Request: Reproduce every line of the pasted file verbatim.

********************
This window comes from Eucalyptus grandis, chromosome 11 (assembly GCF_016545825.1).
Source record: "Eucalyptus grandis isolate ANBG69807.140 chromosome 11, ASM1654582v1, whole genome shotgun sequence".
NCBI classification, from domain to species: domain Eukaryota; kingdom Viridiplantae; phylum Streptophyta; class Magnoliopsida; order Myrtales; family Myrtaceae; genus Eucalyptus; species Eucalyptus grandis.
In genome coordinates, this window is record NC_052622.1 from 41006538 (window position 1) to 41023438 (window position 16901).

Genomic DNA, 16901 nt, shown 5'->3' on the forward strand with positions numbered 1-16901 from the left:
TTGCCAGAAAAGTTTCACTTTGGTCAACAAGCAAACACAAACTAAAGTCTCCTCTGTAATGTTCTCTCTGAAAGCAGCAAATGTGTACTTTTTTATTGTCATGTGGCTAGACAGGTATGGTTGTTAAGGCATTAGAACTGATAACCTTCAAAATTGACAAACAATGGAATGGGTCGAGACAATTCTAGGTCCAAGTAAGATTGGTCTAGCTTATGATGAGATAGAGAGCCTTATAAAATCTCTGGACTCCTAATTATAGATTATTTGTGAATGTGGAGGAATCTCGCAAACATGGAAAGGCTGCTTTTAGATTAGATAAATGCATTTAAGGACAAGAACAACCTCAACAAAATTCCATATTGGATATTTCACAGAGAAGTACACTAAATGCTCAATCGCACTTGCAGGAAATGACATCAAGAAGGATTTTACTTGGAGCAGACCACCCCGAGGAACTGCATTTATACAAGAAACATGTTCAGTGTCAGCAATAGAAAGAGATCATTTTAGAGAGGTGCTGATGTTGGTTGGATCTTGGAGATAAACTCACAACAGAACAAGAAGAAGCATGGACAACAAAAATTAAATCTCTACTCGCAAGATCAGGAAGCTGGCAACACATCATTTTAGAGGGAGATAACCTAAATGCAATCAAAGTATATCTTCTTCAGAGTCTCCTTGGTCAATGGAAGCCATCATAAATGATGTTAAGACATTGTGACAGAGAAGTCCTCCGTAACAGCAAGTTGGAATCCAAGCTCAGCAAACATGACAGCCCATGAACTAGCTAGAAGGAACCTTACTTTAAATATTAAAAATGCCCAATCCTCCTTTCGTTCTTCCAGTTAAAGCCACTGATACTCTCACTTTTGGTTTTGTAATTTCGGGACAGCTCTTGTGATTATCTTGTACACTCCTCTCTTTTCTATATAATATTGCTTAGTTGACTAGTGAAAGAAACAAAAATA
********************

This window comes from Eucalyptus grandis, chromosome 11 (assembly GCF_016545825.1).
Source record: "Eucalyptus grandis isolate ANBG69807.140 chromosome 11, ASM1654582v1, whole genome shotgun sequence".
NCBI classification, from domain to species: domain Eukaryota; kingdom Viridiplantae; phylum Streptophyta; class Magnoliopsida; order Myrtales; family Myrtaceae; genus Eucalyptus; species Eucalyptus grandis.
In genome coordinates, this window is record NC_052622.1 from 41006538 (window position 1) to 41023438 (window position 16901).

Genomic DNA, 16901 nt, shown 5'->3' on the forward strand with positions numbered 1-16901 from the left:
TTGCCAGAAAAGTTTCACTTTGGTCAACAAGCAAACACAAACTAAAGTCTCCTCTGTAATGTTCTCTCTGAAAGCAGCAAATGTGTACTTTTTTATTGTCATGTGGCTAGACAGGTATGGTTGTTAAGGCATTAGAACTGATAACCTTCAAAATTGACAAACAATGGAATGGGTCGAGACAATTCTAGGTCCAAGTAAGATTGGTCTAGCTTATGATGAGATAGAGAGCCTTATAAAATCTCTGGACTCCTAATTATAGATTATTTGTGAATGTGGAGGAATCTCGCAAACATGGAAAGGCTGCTTTTAGATTAGATAAATGCATTTAAGGACAAGAACAACCTCAACAAAATTCCATATTGGATATTTCACAGAGAAGTACACTAAATGCTCAATCGCACTTGCAGGAAATGACATCAAGAAGGATTTTACTTGGAGCAGACCACCCCGAGGAACTGCATTTATACAAGAAACATGTTCAGTGTCAGCAATAGAAAGAGATCATTTTAGAGAGGTGCTGATGTTGGTTGGATCTTGGAGATAAACTCACAACAGAACAAGAAGAAGCATGGACAACAAAAATTAAATCTCTACTCGCAAGATCAGGAAGCTGGCAACACATCATTTTAGAGGGAGATAACCTAAATGCAATCAAAGTATATCTTCTTCAGAGTCTCCTTGGTCAATGGAAGCCATCATAAATGATGTTAAGACATTGTGACAGAGAAGTCCTCCGTAACAGCAAGTTGGAATCCAAGCTCAGCAAACATGACAGCCCATGAACTAGCTAGAAGGAACCTTACTTTAAATATTAAAAATGCCCAATCCTCCTTTCGTTCTTCCAGTTAAAGCCACTGATACTCTCACTTTTGGTTTTGTAATTTCGGGACAGCTCTTGTGATTATCTTGTACACTCCTCTCTTTTCTATATAATATTGCTTAGTTGACTAGTGAAAGAAACAAAAATA